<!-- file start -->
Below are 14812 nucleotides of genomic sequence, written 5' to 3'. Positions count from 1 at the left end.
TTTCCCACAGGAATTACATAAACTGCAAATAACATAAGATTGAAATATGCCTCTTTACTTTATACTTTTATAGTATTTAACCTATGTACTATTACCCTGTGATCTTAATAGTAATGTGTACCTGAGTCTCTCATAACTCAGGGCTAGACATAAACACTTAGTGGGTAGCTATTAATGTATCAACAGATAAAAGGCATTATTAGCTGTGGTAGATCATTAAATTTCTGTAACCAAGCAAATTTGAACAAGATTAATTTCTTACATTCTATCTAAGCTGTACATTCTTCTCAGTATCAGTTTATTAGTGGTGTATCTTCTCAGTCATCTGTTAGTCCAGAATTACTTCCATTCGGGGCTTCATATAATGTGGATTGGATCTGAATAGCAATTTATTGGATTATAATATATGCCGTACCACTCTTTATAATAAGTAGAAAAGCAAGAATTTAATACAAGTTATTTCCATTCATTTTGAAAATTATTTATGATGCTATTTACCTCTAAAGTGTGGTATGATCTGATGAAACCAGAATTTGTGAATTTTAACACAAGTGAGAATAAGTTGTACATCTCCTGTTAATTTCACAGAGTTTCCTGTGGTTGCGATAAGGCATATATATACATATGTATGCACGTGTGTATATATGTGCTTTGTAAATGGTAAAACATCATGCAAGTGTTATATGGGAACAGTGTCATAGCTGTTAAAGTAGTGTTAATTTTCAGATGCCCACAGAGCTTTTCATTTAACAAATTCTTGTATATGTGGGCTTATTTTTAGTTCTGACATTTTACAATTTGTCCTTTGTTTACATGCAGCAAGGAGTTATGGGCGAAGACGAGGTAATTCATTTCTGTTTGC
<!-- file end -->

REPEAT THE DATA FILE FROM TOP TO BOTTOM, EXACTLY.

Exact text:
Below are 14812 nucleotides of genomic sequence, written 5' to 3'. Positions count from 1 at the left end.
TTTCCCACAGGAATTACATAAACTGCAAATAACATAAGATTGAAATATGCCTCTTTACTTTATACTTTTATAGTATTTAACCTATGTACTATTACCCTGTGATCTTAATAGTAATGTGTACCTGAGTCTCTCATAACTCAGGGCTAGACATAAACACTTAGTGGGTAGCTATTAATGTATCAACAGATAAAAGGCATTATTAGCTGTGGTAGATCATTAAATTTCTGTAACCAAGCAAATTTGAACAAGATTAATTTCTTACATTCTATCTAAGCTGTACATTCTTCTCAGTATCAGTTTATTAGTGGTGTATCTTCTCAGTCATCTGTTAGTCCAGAATTACTTCCATTCGGGGCTTCATATAATGTGGATTGGATCTGAATAGCAATTTATTGGATTATAATATATGCCGTACCACTCTTTATAATAAGTAGAAAAGCAAGAATTTAATACAAGTTATTTCCATTCATTTTGAAAATTATTTATGATGCTATTTACCTCTAAAGTGTGGTATGATCTGATGAAACCAGAATTTGTGAATTTTAACACAAGTGAGAATAAGTTGTACATCTCCTGTTAATTTCACAGAGTTTCCTGTGGTTGCGATAAGGCATATATATACATATGTATGCACGTGTGTATATATGTGCTTTGTAAATGGTAAAACATCATGCAAGTGTTATATGGGAACAGTGTCATAGCTGTTAAAGTAGTGTTAATTTTCAGATGCCCACAGAGCTTTTCATTTAACAAATTCTTGTATATGTGGGCTTATTTTTAGTTCTGACATTTTACAATTTGTCCTTTGTTTACATGCAGCAAGGAGTTATGGGCGAAGACGAGGTAATTCATTTCTGTTTGC